The dimming of democracy

Theresa May’s sell-out on Brexit is a grave insult to the democratic ideal.

Brendan O'Neill

Brendan O'Neill
chief political writer

Topics Brexit Politics UK

It is time to put Theresa May’s betrayal of Brexit into its proper historical context. Her plan for Remain by another name, to keep Britain entangled in the rules and laws of an institution that 17.4million of us instructed our politicians to leave, represents a blow not only to Brexit, but to democracy itself. This is what is at stake now: not only our physical, political leaving of the EU – which is incredibly important – but also the very principle of democracy. The principle that the everyday person, regardless of his or her background, wealth or educational achievements, has the same clout as the richest, cleverest people in the land when it comes to steering the nation. This ideal now lies in tatters, as May and virtually the entire establishment make it clear that they value some voices more than others.

May has capitulated, cravenly, to the Remoaners who surround her and to Brussels negotiators who have continually made clear their desire to punish us uppity Brits with a bad deal. Her Chequers plan ties Britain into a legally binding ‘common rule book’ on goods. It would subject Britain to a treaty commitment to mirroring EU rules. It would have us adhere to the rulings of the European Court of Justice in certain areas. And at the same time Britain will lose its vote and treaty vetoes within the EU – because it will no longer be an EU member – which means we will be abiding by all these rules with no capacity for any rule-making of our own. It is, in the words of Martin Howe QC, an expert in EU law, a political ‘black hole’ in which our ability to devise independent trade policies and rules on goods will be seriously impaired and we will never be able to wriggle free given that a non-EU member can no longer trigger Article 50 and say, ‘I’m out’. It is the worst of all worlds: we effectively stay in, we remain beholden to EU diktats, and in such a way that our ability to push back or rebel is almost completely diminished.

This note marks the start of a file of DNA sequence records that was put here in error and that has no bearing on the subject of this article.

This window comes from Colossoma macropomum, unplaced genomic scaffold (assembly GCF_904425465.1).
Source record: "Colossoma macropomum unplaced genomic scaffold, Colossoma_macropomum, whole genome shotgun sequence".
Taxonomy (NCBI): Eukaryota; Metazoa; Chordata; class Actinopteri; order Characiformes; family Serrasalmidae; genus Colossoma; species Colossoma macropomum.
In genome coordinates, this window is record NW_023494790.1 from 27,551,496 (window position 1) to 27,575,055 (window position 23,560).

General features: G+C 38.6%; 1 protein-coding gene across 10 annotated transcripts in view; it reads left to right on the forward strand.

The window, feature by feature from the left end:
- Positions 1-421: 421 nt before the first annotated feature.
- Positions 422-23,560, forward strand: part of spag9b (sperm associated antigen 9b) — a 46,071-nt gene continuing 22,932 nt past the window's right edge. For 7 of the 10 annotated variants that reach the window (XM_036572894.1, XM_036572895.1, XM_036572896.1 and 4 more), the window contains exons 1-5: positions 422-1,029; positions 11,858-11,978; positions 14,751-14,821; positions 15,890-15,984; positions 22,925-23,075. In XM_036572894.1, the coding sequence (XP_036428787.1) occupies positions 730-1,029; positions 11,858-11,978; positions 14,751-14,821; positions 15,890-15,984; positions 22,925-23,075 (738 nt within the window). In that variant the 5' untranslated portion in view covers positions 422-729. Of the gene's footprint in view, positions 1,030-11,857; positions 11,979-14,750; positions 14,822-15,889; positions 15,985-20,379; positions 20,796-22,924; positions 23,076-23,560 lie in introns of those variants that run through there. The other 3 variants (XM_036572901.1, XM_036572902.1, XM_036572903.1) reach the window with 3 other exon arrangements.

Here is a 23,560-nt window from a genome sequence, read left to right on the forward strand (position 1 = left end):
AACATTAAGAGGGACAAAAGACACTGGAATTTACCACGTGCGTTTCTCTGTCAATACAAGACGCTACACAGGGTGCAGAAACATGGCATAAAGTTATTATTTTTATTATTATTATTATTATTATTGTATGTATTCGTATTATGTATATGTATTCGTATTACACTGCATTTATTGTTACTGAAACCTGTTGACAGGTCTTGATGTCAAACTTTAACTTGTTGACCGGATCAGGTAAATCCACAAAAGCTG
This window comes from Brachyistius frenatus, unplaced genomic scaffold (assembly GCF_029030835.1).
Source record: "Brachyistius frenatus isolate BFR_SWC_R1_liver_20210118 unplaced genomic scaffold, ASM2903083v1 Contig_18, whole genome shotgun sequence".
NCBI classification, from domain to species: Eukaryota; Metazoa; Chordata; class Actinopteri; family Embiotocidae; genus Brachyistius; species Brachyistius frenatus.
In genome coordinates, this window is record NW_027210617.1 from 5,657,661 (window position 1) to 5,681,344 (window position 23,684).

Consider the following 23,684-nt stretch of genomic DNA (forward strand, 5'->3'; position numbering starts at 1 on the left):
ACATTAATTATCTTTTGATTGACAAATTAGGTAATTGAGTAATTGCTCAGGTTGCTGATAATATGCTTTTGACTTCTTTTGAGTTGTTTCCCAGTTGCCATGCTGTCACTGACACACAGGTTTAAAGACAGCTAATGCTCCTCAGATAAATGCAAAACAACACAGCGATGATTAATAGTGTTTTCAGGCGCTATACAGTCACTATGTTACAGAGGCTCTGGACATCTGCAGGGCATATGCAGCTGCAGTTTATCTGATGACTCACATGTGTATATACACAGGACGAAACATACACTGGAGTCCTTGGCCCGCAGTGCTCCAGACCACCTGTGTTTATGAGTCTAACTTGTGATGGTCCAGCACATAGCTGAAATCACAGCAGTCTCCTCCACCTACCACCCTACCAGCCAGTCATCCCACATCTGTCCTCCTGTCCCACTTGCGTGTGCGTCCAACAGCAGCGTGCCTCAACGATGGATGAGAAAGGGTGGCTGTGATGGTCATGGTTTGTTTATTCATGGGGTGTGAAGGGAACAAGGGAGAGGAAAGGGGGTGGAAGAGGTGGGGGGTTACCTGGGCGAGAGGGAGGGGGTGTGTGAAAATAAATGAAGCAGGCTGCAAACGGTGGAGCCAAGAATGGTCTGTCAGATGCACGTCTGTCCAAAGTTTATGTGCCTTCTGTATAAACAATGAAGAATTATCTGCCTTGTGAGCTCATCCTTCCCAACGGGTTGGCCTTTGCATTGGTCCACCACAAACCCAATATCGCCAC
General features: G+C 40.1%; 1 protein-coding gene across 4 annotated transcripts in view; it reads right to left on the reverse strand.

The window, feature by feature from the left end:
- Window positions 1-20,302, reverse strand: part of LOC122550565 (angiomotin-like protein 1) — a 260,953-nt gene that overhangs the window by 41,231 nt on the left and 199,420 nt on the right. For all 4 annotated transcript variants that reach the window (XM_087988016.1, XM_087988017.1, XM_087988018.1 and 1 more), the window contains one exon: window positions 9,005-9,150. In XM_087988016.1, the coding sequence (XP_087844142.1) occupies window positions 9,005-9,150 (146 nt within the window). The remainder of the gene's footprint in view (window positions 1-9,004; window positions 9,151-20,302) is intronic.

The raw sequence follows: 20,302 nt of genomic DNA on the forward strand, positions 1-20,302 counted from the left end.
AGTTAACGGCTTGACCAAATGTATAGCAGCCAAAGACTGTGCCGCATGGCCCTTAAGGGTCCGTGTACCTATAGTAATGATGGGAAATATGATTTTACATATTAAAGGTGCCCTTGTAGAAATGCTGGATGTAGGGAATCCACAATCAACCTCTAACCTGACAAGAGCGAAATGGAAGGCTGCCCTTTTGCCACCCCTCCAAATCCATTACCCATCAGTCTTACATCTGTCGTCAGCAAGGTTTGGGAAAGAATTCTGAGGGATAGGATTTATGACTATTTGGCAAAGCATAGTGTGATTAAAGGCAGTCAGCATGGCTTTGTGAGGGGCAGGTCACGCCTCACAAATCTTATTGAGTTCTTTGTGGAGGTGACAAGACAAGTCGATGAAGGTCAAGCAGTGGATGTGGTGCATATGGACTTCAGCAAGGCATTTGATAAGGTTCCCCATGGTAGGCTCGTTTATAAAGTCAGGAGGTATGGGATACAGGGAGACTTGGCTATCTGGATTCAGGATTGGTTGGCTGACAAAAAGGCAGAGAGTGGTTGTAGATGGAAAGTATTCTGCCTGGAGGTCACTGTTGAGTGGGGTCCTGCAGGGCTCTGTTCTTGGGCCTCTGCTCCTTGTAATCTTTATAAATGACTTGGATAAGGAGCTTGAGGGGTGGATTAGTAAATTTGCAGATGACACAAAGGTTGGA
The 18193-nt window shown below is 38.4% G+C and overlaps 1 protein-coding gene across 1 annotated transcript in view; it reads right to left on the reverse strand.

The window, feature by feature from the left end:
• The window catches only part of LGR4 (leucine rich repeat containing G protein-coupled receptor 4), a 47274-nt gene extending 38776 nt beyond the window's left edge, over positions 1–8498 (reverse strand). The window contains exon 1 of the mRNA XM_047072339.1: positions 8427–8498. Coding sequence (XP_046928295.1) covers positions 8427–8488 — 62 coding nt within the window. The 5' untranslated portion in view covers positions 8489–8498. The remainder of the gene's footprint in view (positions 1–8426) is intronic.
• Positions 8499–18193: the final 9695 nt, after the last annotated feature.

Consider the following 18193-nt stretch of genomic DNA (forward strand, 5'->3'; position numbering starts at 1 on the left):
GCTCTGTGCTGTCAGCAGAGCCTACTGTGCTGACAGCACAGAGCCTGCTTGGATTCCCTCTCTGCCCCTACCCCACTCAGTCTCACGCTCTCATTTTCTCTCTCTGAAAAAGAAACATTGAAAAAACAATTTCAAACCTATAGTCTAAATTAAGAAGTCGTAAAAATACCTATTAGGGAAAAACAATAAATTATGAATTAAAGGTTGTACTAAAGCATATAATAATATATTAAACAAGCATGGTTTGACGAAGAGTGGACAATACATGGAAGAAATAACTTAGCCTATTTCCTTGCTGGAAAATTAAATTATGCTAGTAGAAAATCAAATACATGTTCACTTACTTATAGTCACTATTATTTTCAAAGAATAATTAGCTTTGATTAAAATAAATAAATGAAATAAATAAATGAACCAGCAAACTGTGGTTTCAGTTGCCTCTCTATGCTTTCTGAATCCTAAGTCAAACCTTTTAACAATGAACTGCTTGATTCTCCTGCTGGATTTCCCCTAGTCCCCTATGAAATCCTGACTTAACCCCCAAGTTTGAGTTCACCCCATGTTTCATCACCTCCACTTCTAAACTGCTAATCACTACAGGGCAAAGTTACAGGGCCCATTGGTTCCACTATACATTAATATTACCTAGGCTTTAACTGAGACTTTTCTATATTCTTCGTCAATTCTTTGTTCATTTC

It is not what people voted for. It is the opposite. People voted to ‘take back control’. Every major survey of our vote has found that millions voted Leave because they ‘didn’t want the EU to have any role in UK law-making’. And now May gives us the opposite of that. We voted to repair British sovereignty; she acts to undermine British sovereignty. We voted to strengthen Britain’s democratic independence; she acts to reduce Britain to a rule-taking vassal state of the increasingly imperial EU. We voted to stir up politics and insist that our voices be accorded more weight than the utterings of narrow bands of technocrats and other inhabitants of aloof global bodies; she decides that Britain’s political future is actually better decided by them than by us. As the headline to Tory Remoaner Nicky Morgan’s article this morning puts it, ‘With this Soft Brexit, the cabinet has chosen to listen to business’. Indeed. And to self-styled experts and unelected bureaucrats. It has listened to all of them and not to us, the 17.4million, the largest democratic body in British history.